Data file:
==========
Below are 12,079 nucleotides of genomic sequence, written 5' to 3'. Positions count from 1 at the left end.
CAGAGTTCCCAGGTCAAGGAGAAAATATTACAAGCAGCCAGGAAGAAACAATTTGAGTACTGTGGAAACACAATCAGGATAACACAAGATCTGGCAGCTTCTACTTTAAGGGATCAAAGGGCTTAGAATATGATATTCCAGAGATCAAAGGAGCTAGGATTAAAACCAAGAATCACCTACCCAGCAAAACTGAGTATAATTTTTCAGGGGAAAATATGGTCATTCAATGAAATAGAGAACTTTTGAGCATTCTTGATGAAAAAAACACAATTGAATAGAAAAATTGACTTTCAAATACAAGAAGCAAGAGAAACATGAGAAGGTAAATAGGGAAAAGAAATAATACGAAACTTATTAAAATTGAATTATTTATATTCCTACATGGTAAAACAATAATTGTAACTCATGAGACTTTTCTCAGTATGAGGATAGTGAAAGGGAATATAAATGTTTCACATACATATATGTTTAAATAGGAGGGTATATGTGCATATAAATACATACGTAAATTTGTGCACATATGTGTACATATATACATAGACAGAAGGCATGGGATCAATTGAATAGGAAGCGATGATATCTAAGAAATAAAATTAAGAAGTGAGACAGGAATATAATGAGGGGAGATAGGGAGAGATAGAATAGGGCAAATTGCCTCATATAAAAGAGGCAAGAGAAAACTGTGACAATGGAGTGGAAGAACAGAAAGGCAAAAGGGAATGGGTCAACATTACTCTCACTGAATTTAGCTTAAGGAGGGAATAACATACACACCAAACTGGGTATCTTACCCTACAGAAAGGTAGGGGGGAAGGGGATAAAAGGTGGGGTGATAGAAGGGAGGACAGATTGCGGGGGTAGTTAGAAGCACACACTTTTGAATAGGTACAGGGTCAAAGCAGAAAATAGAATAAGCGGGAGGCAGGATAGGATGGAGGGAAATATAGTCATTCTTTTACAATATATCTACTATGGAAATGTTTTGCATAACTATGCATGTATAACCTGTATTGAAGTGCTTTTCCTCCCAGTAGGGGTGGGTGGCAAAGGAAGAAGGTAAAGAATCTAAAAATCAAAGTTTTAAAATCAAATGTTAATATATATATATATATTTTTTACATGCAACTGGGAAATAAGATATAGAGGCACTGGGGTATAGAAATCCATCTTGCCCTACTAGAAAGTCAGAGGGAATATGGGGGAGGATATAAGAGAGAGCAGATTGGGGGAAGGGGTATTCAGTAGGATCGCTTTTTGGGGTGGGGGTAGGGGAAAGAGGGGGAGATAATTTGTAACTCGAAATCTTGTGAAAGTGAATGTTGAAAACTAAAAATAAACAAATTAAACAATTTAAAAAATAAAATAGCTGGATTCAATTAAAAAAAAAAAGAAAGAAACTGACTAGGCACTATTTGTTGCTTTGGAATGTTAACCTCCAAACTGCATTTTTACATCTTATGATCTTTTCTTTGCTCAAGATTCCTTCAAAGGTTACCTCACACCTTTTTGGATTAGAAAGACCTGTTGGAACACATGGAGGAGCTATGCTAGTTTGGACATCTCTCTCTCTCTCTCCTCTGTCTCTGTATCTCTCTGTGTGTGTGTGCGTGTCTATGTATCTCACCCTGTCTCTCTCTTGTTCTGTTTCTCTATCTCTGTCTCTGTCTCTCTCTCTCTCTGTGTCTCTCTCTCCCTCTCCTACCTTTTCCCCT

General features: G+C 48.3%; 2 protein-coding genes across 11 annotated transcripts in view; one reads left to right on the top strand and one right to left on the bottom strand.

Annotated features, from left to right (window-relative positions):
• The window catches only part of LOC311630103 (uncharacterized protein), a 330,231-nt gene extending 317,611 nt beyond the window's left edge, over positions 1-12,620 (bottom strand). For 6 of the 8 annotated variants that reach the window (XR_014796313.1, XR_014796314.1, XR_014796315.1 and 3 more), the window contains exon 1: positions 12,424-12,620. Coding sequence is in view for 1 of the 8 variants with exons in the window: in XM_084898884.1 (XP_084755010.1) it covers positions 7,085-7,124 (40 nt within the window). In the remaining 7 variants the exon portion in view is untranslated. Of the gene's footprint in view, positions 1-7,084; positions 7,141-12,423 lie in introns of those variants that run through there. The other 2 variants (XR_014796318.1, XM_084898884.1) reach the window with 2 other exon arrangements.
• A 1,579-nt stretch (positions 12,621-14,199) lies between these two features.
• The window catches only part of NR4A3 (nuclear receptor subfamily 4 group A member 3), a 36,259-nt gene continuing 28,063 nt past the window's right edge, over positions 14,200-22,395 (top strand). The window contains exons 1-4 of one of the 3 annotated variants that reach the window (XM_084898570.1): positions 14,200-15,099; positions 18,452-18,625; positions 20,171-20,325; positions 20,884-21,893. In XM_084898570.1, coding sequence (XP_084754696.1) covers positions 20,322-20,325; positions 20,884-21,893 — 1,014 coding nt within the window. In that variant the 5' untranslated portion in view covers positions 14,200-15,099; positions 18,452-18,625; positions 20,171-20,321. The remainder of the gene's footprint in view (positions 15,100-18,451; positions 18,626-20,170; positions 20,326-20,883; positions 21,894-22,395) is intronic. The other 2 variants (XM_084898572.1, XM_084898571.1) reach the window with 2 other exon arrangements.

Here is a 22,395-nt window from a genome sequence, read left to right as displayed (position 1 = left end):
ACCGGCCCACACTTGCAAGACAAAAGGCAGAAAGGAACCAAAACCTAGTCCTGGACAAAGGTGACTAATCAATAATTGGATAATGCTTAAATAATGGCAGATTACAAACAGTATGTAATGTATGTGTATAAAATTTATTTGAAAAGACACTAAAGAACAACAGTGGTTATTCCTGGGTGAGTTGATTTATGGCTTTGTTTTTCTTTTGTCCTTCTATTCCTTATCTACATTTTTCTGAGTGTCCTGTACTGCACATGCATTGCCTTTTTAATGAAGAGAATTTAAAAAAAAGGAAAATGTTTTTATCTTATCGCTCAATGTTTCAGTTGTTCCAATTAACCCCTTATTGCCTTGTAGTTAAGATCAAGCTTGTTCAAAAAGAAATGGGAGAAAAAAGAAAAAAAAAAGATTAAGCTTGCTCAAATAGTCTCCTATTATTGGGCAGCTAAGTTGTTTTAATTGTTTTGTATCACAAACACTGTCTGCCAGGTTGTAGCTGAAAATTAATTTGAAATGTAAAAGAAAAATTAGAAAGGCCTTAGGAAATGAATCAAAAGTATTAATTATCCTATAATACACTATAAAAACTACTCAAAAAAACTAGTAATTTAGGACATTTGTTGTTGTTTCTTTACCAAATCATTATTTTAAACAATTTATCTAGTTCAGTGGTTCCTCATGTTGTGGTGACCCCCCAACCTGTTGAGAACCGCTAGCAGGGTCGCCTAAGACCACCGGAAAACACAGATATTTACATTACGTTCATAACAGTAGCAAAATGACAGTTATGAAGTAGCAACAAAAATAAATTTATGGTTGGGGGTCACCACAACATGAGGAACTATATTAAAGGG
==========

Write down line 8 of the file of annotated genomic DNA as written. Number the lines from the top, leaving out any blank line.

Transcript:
Here is a 22,395-nt window from a genome sequence, read left to right as displayed (position 1 = left end):